December 29, 2008
Robyn Creswell contemplates the provocations of Faisal Devji, whose fascinating new book, “The Terrorist in Search of Humanity: Militant Islam and Global Politics,” upturns conventional accounts of al Qa’eda by investigating ‘the rich inner life of jihad’. From the National:
To Faisal Devji, Gandhi is the embodiment of a kind of humanitarian sacrifice, and ‘would probably have welcomed the comparison between his methods and those of Osama bin Laden, whose practices he might have seen as the evil perversion of his own.’ Courtesy Corbis
The field of jihadi studies, situated at the crossroads of policy-making, intelligence work, journalism and academic research, sprang up almost overnight following the attacks of September 11. It now boasts all the infrastructure that comes with the discovery of a glittering new frontier, as fascinating in its way as superstrings or Martian ice. Conferences, courses and research centres are devoted to explaining the intricacies of holy war. Amidst this mushroom patch of interlocking institutions and individuals, the work of Faisal Devji – an assistant professor at the New School for Social Research in New York – sticks out like a rare flower. Devji’s studies, which focus on the doings and sayings of al Qa’eda, are so at odds with what passes for common sense in this field that one sometimes wonders if he isn’t merely thumbing his nose at received wisdom. In his latest book, The Terrorist in Search of Humanity, he suggests that al Qa’eda has in some sense inherited the legacy of Mahatma Gandhi. He also argues that the ideology of jihad is a “humanitarian” one, and that the militants of al Qa’eda are “the intellectual peers” of environmentalists and pacifists. What does he mean by such provocations?
The Terrorist in Search of Humanity is in many ways a sequel to Devji’s equally provocative 2005 book, Landscapes of the Jihad. In that work, rather than concentrating on the spectacular violence that has been the focus of most experts, Devji argues that al Qa’eda’s real achievement is to have created “a new kind of Muslim”, one whose attachments to the traditions and institutions of Islam are radically unlike those of his predecessors. The new militancy cannot be understood by inserting it into a now-familiar history of Islamic extremism (Wahhabism, Sayyid Qutb, the Taliban, etc.), because what is significant about the jihadis of today is their relation to the present, or even to the future. “Al Qa’eda’s importance in the long run,” Devji writes, “lies not in its pioneering a new form of networked militancy… but instead in its fragmentation of traditional structures of Muslim authority within new global landscapes.”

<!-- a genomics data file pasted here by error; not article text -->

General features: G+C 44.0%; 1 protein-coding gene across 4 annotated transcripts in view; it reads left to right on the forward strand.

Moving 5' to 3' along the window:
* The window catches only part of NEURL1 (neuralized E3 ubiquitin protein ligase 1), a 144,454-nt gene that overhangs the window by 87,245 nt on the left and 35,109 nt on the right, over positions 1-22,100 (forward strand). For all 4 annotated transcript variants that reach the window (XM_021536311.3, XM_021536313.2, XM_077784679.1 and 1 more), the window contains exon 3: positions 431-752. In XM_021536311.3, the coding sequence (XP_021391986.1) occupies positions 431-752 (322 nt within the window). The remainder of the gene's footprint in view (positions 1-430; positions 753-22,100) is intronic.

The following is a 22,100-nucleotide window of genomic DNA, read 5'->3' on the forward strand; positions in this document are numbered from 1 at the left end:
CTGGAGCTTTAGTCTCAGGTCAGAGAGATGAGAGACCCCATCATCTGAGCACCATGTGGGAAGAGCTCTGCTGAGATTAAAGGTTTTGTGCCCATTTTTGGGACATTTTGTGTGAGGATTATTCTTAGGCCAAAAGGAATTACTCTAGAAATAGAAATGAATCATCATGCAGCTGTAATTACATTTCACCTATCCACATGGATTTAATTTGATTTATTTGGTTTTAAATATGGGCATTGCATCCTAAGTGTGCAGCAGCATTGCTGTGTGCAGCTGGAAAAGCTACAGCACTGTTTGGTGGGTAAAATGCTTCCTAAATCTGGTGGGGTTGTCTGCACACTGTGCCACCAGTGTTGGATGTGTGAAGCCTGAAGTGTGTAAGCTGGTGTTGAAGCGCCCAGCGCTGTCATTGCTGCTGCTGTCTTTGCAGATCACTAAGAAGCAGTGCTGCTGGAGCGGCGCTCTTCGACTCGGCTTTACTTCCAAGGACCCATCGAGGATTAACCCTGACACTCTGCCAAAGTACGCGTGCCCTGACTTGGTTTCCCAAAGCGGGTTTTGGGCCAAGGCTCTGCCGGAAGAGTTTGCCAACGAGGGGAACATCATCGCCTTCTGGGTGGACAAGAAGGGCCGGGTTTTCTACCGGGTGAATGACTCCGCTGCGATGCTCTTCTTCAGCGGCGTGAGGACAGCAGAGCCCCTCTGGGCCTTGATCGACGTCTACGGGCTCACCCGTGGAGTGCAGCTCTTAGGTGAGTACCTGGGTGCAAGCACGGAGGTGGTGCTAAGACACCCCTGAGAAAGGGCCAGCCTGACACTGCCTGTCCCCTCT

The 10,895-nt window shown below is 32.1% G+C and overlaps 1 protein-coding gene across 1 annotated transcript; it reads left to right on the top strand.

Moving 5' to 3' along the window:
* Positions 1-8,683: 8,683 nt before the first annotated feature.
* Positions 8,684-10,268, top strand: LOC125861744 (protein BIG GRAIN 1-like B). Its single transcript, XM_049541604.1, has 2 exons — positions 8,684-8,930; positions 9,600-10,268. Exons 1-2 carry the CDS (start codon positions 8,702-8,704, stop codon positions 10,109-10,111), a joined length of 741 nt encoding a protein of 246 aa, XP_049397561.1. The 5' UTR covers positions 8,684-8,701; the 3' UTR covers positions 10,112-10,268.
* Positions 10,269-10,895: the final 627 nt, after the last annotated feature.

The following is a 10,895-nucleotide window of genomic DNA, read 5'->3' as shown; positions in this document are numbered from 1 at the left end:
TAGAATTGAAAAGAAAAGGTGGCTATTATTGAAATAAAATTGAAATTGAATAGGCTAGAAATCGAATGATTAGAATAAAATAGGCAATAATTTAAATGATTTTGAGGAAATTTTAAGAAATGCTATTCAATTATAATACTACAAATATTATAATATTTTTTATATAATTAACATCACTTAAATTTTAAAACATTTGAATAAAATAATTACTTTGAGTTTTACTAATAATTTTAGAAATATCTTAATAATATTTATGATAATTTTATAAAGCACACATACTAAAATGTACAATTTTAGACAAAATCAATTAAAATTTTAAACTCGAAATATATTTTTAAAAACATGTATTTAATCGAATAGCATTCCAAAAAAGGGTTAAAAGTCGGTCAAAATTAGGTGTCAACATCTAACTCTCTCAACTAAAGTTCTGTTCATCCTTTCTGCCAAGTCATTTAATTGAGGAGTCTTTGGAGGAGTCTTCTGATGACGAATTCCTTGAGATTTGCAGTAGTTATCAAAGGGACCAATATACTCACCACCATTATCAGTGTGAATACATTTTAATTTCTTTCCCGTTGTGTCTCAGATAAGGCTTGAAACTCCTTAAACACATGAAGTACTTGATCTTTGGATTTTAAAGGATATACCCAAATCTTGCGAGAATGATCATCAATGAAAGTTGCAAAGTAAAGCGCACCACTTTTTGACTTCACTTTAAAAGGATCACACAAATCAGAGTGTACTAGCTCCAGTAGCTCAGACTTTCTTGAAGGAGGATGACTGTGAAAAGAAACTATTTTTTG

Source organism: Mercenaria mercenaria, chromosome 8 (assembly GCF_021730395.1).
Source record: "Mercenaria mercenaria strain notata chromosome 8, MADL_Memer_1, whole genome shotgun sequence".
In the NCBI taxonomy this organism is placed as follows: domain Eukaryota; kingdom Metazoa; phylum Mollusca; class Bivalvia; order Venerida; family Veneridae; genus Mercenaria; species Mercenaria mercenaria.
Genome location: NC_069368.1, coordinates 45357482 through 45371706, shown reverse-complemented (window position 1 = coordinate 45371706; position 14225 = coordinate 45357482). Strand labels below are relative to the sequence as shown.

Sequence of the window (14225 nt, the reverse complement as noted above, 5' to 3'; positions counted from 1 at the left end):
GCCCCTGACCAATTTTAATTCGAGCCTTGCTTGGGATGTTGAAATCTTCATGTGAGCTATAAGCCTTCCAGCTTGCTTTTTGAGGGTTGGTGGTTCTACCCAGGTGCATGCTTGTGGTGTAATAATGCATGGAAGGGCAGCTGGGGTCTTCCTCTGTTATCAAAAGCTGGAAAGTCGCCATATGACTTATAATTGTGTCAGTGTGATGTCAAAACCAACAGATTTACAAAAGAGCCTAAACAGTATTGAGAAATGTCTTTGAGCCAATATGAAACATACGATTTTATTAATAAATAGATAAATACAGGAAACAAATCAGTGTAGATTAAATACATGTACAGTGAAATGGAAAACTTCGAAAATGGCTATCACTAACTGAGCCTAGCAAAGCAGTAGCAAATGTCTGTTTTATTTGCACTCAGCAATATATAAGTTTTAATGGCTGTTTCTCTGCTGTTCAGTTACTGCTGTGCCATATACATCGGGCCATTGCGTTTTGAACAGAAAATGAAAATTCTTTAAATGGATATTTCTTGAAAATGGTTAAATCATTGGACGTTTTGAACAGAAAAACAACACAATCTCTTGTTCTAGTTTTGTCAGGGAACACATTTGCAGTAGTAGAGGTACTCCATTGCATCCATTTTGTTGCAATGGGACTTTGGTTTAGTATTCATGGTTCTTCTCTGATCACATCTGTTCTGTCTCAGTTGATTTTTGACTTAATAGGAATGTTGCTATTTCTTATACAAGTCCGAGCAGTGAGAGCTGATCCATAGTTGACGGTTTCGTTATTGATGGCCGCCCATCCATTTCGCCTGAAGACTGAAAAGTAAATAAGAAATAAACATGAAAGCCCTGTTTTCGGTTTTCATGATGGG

December 25, 2008
John F. Burns in International Herald Tribune:
Alberto Cairo, right, heads the orthopedic rehabilitation program of the International Committee of the Red Cross, a job dedicated to helping disabled Afghans live normally again by equipping them with artificial legs and arms. Photo: Tyler Hicks/The New York Times
Kabul: History has fostered a notion here that all foreign occupations of Afghanistan are ultimately doomed.
There was the catastrophic retreat of a British expeditionary force in 1842. Nearly 150 years later came the Soviet troop withdrawal of 1989. Now, with the Taliban pressing in on this city and dominating the countryside, there are fears that this occupation, too, will eventually fail.
But whatever the outcome, Afghans of all ethnic and political stripes, even the Taliban, seem likely to count Alberto Cairo as one foreigner who left the country better than he found it.
Cairo, once a debonair lawyer in his native Turin, Italy, is almost certainly the most celebrated Western relief official in Afghanistan, at least among Afghans. To the generation who have been beneficiaries of his relief work for the International Committee of the Red Cross, he is known simply as “Mr. Alberto,” a man apart among the 15,000 foreigners who live and work in this city.
December 8, 2008
They were ousted in 2001, yet across Afghanistan the Taliban are steadily regaining control. The writer Nir Rosen ventured into their heartland – and lived to tell the tale. From the Sunday Times:
On the outskirts of the capital we are stopped at a checkpoint manned by the Afghan National Army. The soldiers are suspicious of my foreign accent. My Afghan companions, Shafiq and Ibrahim, convince them that I am only a journalist. As we drive away, Ibrahim laughs. The soldiers thought I was a suicide bomber. Ibrahim did not tell them that he and Shafiq are mid-level Taliban commanders escorting me deep into Ghazni.
Until recently, Ghazni, like much of central Afghanistan, was considered reasonably safe. But now the province, 100 miles south of Kabul, has fallen to the Taliban. Foreigners who venture there often wind up kidnapped or killed. In defiance of the central government, the Taliban governor in the province issues separate ID cards and passports for the Taliban regime, or the Islamic Emirate of Afghanistan.
November 30, 2008
From the Hindustan Times:
Since the start of the terrorist invasion of Mumbai on November 26, the metaphor of the World Trade Center attacks has been repeatedly invoked. In India and elsewhere commentators have taken to saying, over and again, ‘This is India’s 9/11.’ There can be no doubt that there are certain clear analogies between the two attacks. In both cases the terrorists were clearly at great pains to single out urban landmarks, especially those that serve as points of reference in this increasingly interconnected world.